There is extensive evidence that, although often well-tolerated, repeated toxic exposure promotes progressive genetic instability, epigenetic remodeling (i.e., cadmium); proteostatic and mitochondrial dysfunction (i.e., ozone); genesis of SASP (i.e., multi-walled nanotubes, asbestos); or all of the above (i.e., cigarette smoke and radiation) (82–87). The (often) cyclical nature of environmental/occupational exposure is also linked to exhaustion of the stem cell reservoir, their depletion, and SASP (88–90). These effects progressively diminish the ability of the lung to respond to subsequent challenges even of modest intensity. Figure 3 portrays possible outcomes resulting from to acute and chronic exposure of susceptible individuals. For instance, aging of an individual presenting somatic predisposition (i.e., SP-C mutation) may lead to fibrogenesis, compared to a health individual. Similar differences can be observed following sublethal chronic exposure, with susceptible population developing chronic pathologies. Ozone and particulate matter/dusts, once again, provide the perfect examples of moderate/sublethal and potentially recurrent stressors linked to fibrotic disease. Indeed, modeling short term acute ozone exposure produces neutrophilic, monocytic, or eosinophilic responses at doses ranging from 0.8 to 3 ppm (91–93). Repeated low-dose ozone exposure (0.8 ppm, 4 h/day, 9 days) generates subchronic multicellular inflammation with extensive airway and goblet cell involvement (94), progressing to fibrosis following 6 weeks of exposure (95). Genetic manipulation of the inflammatory collectin surfactant protein-D further supports the notion that a lifetime of sub-toxic inflammation and oxidative stress reshapes parenchymal function (senescence) and could possibly impact lung responses to exposure later in life (80, 96).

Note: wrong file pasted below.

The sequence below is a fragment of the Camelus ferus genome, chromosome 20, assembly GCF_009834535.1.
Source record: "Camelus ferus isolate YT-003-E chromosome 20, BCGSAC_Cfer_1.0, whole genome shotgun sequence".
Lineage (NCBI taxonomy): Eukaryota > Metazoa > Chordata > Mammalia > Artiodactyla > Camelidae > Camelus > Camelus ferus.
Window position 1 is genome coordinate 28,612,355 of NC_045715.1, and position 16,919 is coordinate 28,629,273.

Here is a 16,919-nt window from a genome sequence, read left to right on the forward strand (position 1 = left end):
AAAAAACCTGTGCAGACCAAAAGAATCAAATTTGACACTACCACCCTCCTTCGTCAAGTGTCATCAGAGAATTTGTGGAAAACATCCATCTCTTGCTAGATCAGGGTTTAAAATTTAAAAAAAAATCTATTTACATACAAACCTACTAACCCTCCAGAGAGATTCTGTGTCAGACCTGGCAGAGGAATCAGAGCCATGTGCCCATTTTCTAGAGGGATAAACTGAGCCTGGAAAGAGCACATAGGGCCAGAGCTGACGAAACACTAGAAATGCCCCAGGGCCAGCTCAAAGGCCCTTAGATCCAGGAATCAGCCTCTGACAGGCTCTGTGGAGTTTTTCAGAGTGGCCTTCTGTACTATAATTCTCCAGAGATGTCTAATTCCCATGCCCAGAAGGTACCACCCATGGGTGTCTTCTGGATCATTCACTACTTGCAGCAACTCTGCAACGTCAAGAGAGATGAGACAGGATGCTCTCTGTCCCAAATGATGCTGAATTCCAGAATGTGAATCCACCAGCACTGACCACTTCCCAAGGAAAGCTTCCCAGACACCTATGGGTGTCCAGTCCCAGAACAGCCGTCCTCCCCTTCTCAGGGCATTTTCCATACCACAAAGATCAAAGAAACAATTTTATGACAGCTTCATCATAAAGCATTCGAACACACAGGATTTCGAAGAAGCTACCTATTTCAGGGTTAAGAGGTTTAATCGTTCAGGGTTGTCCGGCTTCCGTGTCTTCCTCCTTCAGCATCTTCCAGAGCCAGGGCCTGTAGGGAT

Figure 3. Modeling chemical exposure on the fibrotic phenotype. Depiction of possible outcomes resulting from aging and chemical exposure and their relationship to fibrogenesis. Highly fibrogenic chemical exposure (1, gray dotted line, ) may drive rapid and possibly lethal fibrosis after a single exposure. By comparison, aging may lead to different disease profiles based on factor such as genetic instability (i.e., SP-C mutation). In such case, an individual presenting somatic mutations may be predisposed to develop a fibrotic phenotype without toxic challenge (2a, blue line, ), compared to a healthy individual (2b, blue dotted line, ). Similar responses can be observed following mild/moderate repeated exposure, with susceptible population (3a, red line, ) passing the “fibrogenic threshold", whereas healthy cohorts will not. (3b, red dotted line, ) or never reach that threshold depending on factor such as genetic susceptibility. Similarly, aging may be associated with fibrotic and non-fibrotic outcomes depending on individual biological clocks.
Cell Type-Specific Responses
The lung contains more than 40 types of cells representing epithelium, interstitial connective tissue, vasculature, hematopoietic and lymphoid tissue, and the pleura (97). Each of these cell types participate to the correct function of the lung and it is therefore central to consider how chemical exposure differentially affects each cell type to better comprehend the pathogenesis of disease. For instance, mutations of the surfactant protein (SP)-A and -C, or ATP binding cassette subfamily A member 3 (ABCA3) represent well-described examples of alveolar epithelial type 2 distress resulting in chronic lung disease and fibrosis (98, 99). A number of genetic constructs successfully leveraged these mutations to produce lung fibrosis and accelerated senescence triggered by a stressed epithelium (49, 100). While to date is still unclear what effects environmental exposure elicits on such susceptible parenchyma, work from our group and others intends to fill this knowledge gap.